Tom Slater is deputy editor at spiked. Follow him on Twitter: @Tom_Slater_

Picture by: Getty

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Mike Dorey

18th December 2019 at 8:04 pm

This is a good article and just about sums it up. However to say that leave Labour voters were treated with deliberate contempt or even hatred by the party I think is a bit strong. Remember that earlier in the year the received wisdom and general media commentary was that everyone was now better informed about Brexit and a large proportion, if not the majority of leave voters had switched to remain. So for Labour to try to represent their views with a second referendum and to give them more say, not less doesn’t seem unreasonable. You say that this was interpreted as an affront to democracy with Labour arrogantly telling voters they had got it wrong first time round. Yet many voters were admitting themselves they had got it wrong and would vote remain if they could do so. Others were saying that “Labour would walk the election if it fully backed remain”. So If events had taken a different turn, Labour would have been accused of not listening. As it turned out, they probably did too much listening and should simply have said they will honour the referendum and leave it at that which is probably why they did better in the 2017 general election.

Your article stops short of considering why so many people wanted leave. What do they expect from it? I can accept that on one level it doesn’t matter. They got what they voted for – Leave. We don’t need to ask anything further. On the other hand, though, did they vote leave because they don’t like the customs union? Did they vote leave because they want out of the environmental protections and workers rights? Did they vote leave because the EU banned formaldehyde in shampoo which causes cancer? The motivations are important and what comes after is important. Or is Brexit all “On principle” – like refusing to watch certain sports even though you might turn out to like them? Could it be people saw “Get Brexit done” as just an advertising campaign to get behind? I’m reminded of “The futures bright, the futures Orange” which became a talking point and generated interest long before it was revealed what it actually related to. It could have been anything. Is that what people voted for ? “Anything” ? The shocks are yet to come and they won’t be pleasant.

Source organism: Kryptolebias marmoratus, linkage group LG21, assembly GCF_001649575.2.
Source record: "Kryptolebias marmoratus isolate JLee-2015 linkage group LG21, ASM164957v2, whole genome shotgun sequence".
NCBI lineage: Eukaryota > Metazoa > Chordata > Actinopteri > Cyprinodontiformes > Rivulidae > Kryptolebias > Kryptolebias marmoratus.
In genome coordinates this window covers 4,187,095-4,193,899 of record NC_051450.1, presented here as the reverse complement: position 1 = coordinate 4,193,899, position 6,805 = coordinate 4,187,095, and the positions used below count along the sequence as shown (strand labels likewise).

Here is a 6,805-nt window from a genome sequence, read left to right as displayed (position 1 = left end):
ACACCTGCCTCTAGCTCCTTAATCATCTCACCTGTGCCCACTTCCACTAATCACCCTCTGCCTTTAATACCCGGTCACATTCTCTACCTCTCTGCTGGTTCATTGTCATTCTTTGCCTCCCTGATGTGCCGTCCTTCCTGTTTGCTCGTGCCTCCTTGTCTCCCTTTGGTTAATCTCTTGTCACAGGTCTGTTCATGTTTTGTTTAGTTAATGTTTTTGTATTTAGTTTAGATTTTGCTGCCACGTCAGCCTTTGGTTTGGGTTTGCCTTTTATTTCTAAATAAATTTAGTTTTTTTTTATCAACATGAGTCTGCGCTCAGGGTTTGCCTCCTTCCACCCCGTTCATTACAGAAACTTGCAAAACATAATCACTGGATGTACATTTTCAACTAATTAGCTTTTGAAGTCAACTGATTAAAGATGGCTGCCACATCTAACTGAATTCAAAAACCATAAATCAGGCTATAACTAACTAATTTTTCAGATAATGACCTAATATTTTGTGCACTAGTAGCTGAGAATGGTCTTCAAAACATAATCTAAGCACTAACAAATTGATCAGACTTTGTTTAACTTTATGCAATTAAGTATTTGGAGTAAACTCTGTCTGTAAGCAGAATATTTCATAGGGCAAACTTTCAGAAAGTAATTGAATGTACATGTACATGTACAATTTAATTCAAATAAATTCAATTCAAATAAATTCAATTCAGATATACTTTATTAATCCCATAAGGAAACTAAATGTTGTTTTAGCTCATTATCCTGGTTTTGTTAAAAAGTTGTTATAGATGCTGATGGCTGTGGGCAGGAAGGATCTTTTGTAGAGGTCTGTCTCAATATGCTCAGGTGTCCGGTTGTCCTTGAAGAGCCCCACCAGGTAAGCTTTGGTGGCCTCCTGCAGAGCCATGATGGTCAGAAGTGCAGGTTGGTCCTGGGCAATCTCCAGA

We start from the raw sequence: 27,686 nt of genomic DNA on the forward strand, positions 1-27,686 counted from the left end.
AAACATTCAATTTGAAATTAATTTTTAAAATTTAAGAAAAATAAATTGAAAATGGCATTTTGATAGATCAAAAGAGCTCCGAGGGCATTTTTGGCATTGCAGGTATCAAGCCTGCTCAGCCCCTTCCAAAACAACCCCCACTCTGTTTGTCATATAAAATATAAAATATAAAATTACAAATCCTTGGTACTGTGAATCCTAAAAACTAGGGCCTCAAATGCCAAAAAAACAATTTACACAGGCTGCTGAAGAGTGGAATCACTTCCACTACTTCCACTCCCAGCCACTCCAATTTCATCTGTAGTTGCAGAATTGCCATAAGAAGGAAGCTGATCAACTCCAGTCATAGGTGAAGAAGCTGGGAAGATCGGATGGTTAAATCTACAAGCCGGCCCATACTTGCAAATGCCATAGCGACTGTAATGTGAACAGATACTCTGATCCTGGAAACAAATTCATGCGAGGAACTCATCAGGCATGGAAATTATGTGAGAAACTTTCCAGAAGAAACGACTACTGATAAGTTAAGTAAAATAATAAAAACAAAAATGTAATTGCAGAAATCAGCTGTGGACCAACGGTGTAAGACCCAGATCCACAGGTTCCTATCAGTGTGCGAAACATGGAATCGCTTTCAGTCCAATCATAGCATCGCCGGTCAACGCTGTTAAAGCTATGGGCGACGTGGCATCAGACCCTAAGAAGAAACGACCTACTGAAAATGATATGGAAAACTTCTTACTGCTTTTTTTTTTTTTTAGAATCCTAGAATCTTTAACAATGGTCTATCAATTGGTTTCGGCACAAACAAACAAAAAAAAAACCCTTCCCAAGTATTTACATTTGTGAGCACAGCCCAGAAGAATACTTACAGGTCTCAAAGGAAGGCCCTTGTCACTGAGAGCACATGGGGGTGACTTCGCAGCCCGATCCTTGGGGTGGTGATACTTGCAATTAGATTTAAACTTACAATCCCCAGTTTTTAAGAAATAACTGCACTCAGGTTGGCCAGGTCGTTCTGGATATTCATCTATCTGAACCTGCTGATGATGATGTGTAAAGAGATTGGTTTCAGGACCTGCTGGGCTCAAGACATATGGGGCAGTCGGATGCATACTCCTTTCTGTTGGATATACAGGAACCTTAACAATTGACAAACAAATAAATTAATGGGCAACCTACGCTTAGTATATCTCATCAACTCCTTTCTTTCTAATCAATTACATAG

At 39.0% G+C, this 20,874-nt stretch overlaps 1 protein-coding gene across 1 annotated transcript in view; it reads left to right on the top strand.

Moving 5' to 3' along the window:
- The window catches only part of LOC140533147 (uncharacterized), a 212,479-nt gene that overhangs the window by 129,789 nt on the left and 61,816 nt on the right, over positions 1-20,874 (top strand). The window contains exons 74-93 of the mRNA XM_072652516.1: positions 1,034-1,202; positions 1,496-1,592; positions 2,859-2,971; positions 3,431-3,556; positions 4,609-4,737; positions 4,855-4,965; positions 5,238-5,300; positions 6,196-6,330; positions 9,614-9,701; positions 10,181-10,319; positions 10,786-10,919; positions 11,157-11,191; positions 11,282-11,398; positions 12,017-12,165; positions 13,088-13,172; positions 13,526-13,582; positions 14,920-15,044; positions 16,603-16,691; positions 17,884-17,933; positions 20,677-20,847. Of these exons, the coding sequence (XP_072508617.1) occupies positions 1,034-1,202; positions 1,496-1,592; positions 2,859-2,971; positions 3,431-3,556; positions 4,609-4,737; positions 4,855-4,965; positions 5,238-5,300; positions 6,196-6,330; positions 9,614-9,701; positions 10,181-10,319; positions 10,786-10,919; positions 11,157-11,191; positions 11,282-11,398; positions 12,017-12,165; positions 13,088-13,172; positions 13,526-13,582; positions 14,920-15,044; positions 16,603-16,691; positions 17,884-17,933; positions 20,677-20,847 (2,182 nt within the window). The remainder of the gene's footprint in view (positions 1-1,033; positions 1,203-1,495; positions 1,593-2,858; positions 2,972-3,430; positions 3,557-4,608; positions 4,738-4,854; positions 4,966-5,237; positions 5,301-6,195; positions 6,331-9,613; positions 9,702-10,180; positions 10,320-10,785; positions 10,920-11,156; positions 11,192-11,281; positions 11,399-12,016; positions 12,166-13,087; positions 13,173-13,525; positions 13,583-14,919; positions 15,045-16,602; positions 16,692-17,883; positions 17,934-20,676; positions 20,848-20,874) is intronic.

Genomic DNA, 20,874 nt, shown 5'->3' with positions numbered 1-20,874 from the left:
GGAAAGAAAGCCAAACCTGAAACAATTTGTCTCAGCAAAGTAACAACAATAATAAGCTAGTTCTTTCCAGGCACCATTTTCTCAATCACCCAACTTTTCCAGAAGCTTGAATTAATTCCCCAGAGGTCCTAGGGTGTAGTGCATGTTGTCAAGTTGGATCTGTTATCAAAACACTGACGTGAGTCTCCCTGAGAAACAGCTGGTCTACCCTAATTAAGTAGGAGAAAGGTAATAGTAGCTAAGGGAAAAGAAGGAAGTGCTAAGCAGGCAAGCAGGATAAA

Ann Ceely

20th December 2019 at 4:08 pm

A couple of major things are:-
(i) Being able to vote for (or against) the people who make up your government. I, for one, had too much of my Ministers – including PMs, regretfully saying they could nothing to change xxxx. Unfortunately, the bartering between EU Commissioners had changed things.

(ii) EU committees discussing future regulations are a magnet for lobbying by global corporates which gives smaller companies an unacceptable overhead of red-tape thus reducing competition and slowing growth.

Gerard Barry

18th December 2019 at 11:04 am

Can anyone tell me why there are two people in what appears to be fancy dress behind Corbyn in the picture above?

George Orwell

16th December 2019 at 1:08 pm

It looks like it was the Brexit Party splitting the Labour vote that allowed the Conservatives to win so many Labour seats
Conservatives up by less than 2% whilst Labour dropped by about 10% on average.
That balance of 8% went to the Brexit Party.
In some cases, the reduction of the Labour vote was not quite enough to let the Conservatives win and on first glance it looks like the Brexit Party kept them out but on closer inspection one can see that if the Brexit Party had drawn off a few more Labour votes the Conservatives would have won those seats as well.
There is no guarantee that if the Brexit Party had not been standing that the dissatisfied Labour voters would have voted Conservative. Many might well have simply not voted at all.
Farage made decisions in the National Interest that won the election for the Conservatives. He insisted that he would draw votes away from Labour and that would help the Conservatives.
And so it was. Boris owes him as do we all.